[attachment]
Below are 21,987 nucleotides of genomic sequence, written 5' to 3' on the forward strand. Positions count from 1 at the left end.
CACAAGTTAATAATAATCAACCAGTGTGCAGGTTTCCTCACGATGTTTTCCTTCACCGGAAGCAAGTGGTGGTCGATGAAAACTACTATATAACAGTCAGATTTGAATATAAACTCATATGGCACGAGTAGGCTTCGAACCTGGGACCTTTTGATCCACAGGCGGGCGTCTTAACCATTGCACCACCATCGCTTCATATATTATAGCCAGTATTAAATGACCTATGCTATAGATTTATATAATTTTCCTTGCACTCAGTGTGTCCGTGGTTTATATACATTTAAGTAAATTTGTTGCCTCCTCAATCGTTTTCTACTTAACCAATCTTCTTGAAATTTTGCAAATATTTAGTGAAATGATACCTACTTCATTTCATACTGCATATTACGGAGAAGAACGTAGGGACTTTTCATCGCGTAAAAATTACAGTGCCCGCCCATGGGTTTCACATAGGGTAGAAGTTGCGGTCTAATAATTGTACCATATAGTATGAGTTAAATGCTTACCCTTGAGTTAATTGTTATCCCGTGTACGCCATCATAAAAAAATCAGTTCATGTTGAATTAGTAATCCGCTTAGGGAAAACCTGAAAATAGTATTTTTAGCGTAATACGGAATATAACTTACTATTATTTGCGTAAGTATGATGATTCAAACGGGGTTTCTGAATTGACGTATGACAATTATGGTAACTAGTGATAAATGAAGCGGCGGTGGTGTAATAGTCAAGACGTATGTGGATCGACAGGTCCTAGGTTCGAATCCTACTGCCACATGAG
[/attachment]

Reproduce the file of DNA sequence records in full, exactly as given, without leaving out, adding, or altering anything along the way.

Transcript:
Below are 21,987 nucleotides of genomic sequence, written 5' to 3' on the forward strand. Positions count from 1 at the left end.
CACAAGTTAATAATAATCAACCAGTGTGCAGGTTTCCTCACGATGTTTTCCTTCACCGGAAGCAAGTGGTGGTCGATGAAAACTACTATATAACAGTCAGATTTGAATATAAACTCATATGGCACGAGTAGGCTTCGAACCTGGGACCTTTTGATCCACAGGCGGGCGTCTTAACCATTGCACCACCATCGCTTCATATATTATAGCCAGTATTAAATGACCTATGCTATAGATTTATATAATTTTCCTTGCACTCAGTGTGTCCGTGGTTTATATACATTTAAGTAAATTTGTTGCCTCCTCAATCGTTTTCTACTTAACCAATCTTCTTGAAATTTTGCAAATATTTAGTGAAATGATACCTACTTCATTTCATACTGCATATTACGGAGAAGAACGTAGGGACTTTTCATCGCGTAAAAATTACAGTGCCCGCCCATGGGTTTCACATAGGGTAGAAGTTGCGGTCTAATAATTGTACCATATAGTATGAGTTAAATGCTTACCCTTGAGTTAATTGTTATCCCGTGTACGCCATCATAAAAAAATCAGTTCATGTTGAATTAGTAATCCGCTTAGGGAAAACCTGAAAATAGTATTTTTAGCGTAATACGGAATATAACTTACTATTATTTGCGTAAGTATGATGATTCAAACGGGGTTTCTGAATTGACGTATGACAATTATGGTAACTAGTGATAAATGAAGCGGCGGTGGTGTAATAGTCAAGACGTATGTGGATCGACAGGTCCTAGGTTCGAATCCTACTGCCACATGAG